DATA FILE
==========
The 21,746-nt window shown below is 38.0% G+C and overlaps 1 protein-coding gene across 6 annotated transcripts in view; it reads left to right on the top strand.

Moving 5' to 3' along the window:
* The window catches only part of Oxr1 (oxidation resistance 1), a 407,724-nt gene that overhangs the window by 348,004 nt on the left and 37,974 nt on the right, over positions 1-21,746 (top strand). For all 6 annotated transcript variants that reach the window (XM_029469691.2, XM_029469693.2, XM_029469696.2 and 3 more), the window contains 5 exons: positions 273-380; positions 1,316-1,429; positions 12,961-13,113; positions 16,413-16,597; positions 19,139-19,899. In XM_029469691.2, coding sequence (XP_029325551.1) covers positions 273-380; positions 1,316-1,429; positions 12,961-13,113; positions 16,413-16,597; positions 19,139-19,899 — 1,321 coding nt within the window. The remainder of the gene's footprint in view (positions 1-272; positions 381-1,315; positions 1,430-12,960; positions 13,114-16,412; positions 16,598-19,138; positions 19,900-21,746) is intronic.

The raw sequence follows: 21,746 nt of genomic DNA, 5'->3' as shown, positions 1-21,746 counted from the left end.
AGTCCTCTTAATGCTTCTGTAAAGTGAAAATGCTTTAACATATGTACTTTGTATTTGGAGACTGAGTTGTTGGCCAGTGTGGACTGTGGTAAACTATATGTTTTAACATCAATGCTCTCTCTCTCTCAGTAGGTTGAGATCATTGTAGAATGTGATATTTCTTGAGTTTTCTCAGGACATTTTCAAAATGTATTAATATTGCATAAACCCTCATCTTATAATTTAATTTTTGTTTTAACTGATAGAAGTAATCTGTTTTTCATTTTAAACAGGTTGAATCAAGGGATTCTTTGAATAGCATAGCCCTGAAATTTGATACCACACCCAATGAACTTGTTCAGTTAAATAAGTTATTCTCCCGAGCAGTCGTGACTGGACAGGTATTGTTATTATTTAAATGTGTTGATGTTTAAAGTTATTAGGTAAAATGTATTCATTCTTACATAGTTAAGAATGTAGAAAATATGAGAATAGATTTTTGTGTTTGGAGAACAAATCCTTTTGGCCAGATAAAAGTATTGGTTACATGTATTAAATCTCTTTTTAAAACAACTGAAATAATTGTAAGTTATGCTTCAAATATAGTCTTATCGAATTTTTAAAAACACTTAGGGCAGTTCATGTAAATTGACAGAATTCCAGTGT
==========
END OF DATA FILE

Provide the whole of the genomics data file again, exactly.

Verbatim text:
The 21,746-nt window shown below is 38.0% G+C and overlaps 1 protein-coding gene across 6 annotated transcripts in view; it reads left to right on the top strand.

Moving 5' to 3' along the window:
* The window catches only part of Oxr1 (oxidation resistance 1), a 407,724-nt gene that overhangs the window by 348,004 nt on the left and 37,974 nt on the right, over positions 1-21,746 (top strand). For all 6 annotated transcript variants that reach the window (XM_029469691.2, XM_029469693.2, XM_029469696.2 and 3 more), the window contains 5 exons: positions 273-380; positions 1,316-1,429; positions 12,961-13,113; positions 16,413-16,597; positions 19,139-19,899. In XM_029469691.2, coding sequence (XP_029325551.1) covers positions 273-380; positions 1,316-1,429; positions 12,961-13,113; positions 16,413-16,597; positions 19,139-19,899 — 1,321 coding nt within the window. The remainder of the gene's footprint in view (positions 1-272; positions 381-1,315; positions 1,430-12,960; positions 13,114-16,412; positions 16,598-19,138; positions 19,900-21,746) is intronic.

The raw sequence follows: 21,746 nt of genomic DNA, 5'->3' as shown, positions 1-21,746 counted from the left end.
AGTCCTCTTAATGCTTCTGTAAAGTGAAAATGCTTTAACATATGTACTTTGTATTTGGAGACTGAGTTGTTGGCCAGTGTGGACTGTGGTAAACTATATGTTTTAACATCAATGCTCTCTCTCTCTCAGTAGGTTGAGATCATTGTAGAATGTGATATTTCTTGAGTTTTCTCAGGACATTTTCAAAATGTATTAATATTGCATAAACCCTCATCTTATAATTTAATTTTTGTTTTAACTGATAGAAGTAATCTGTTTTTCATTTTAAACAGGTTGAATCAAGGGATTCTTTGAATAGCATAGCCCTGAAATTTGATACCACACCCAATGAACTTGTTCAGTTAAATAAGTTATTCTCCCGAGCAGTCGTGACTGGACAGGTATTGTTATTATTTAAATGTGTTGATGTTTAAAGTTATTAGGTAAAATGTATTCATTCTTACATAGTTAAGAATGTAGAAAATATGAGAATAGATTTTTGTGTTTGGAGAACAAATCCTTTTGGCCAGATAAAAGTATTGGTTACATGTATTAAATCTCTTTTTAAAACAACTGAAATAATTGTAAGTTATGCTTCAAATATAGTCTTATCGAATTTTTAAAAACACTTAGGGCAGTTCATGTAAATTGACAGAATTCCAGTGT